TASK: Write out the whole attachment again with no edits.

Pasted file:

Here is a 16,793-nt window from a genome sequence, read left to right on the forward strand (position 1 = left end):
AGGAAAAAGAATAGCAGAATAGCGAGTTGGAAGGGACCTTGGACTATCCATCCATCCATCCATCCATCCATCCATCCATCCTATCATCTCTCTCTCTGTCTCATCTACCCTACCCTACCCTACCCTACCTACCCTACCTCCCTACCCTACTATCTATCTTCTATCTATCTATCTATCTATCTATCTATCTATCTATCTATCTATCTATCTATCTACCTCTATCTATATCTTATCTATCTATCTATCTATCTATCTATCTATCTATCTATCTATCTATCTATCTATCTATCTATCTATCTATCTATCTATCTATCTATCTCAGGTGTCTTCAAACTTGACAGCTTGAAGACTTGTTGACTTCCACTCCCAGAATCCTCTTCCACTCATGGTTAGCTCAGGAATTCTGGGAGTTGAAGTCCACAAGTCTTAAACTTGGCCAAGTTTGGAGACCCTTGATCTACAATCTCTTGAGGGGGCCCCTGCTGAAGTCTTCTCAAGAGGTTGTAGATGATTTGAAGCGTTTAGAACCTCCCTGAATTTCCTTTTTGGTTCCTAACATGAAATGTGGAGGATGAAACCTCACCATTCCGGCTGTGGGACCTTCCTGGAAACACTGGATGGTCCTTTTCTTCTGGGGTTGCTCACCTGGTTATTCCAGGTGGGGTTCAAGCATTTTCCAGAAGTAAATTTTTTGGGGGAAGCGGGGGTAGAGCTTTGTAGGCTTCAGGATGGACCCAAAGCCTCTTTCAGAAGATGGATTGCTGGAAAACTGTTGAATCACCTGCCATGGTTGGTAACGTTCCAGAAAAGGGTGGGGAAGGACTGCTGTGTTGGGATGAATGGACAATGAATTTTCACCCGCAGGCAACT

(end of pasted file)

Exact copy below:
Here is a 16,793-nt window from a genome sequence, read left to right on the forward strand (position 1 = left end):
AGGAAAAAGAATAGCAGAATAGCGAGTTGGAAGGGACCTTGGACTATCCATCCATCCATCCATCCATCCATCCATCCATCCTATCATCTCTCTCTCTGTCTCATCTACCCTACCCTACCCTACCCTACCTACCCTACCTCCCTACCCTACTATCTATCTTCTATCTATCTATCTATCTATCTATCTATCTATCTATCTATCTATCTATCTATCTACCTCTATCTATATCTTATCTATCTATCTATCTATCTATCTATCTATCTATCTATCTATCTATCTATCTATCTATCTATCTATCTATCTATCTATCTATCTATCTCAGGTGTCTTCAAACTTGACAGCTTGAAGACTTGTTGACTTCCACTCCCAGAATCCTCTTCCACTCATGGTTAGCTCAGGAATTCTGGGAGTTGAAGTCCACAAGTCTTAAACTTGGCCAAGTTTGGAGACCCTTGATCTACAATCTCTTGAGGGGGCCCCTGCTGAAGTCTTCTCAAGAGGTTGTAGATGATTTGAAGCGTTTAGAACCTCCCTGAATTTCCTTTTTGGTTCCTAACATGAAATGTGGAGGATGAAACCTCACCATTCCGGCTGTGGGACCTTCCTGGAAACACTGGATGGTCCTTTTCTTCTGGGGTTGCTCACCTGGTTATTCCAGGTGGGGTTCAAGCATTTTCCAGAAGTAAATTTTTTGGGGGAAGCGGGGGTAGAGCTTTGTAGGCTTCAGGATGGACCCAAAGCCTCTTTCAGAAGATGGATTGCTGGAAAACTGTTGAATCACCTGCCATGGTTGGTAACGTTCCAGAAAAGGGTGGGGAAGGACTGCTGTGTTGGGATGAATGGACAATGAATTTTCACCCGCAGGCAACT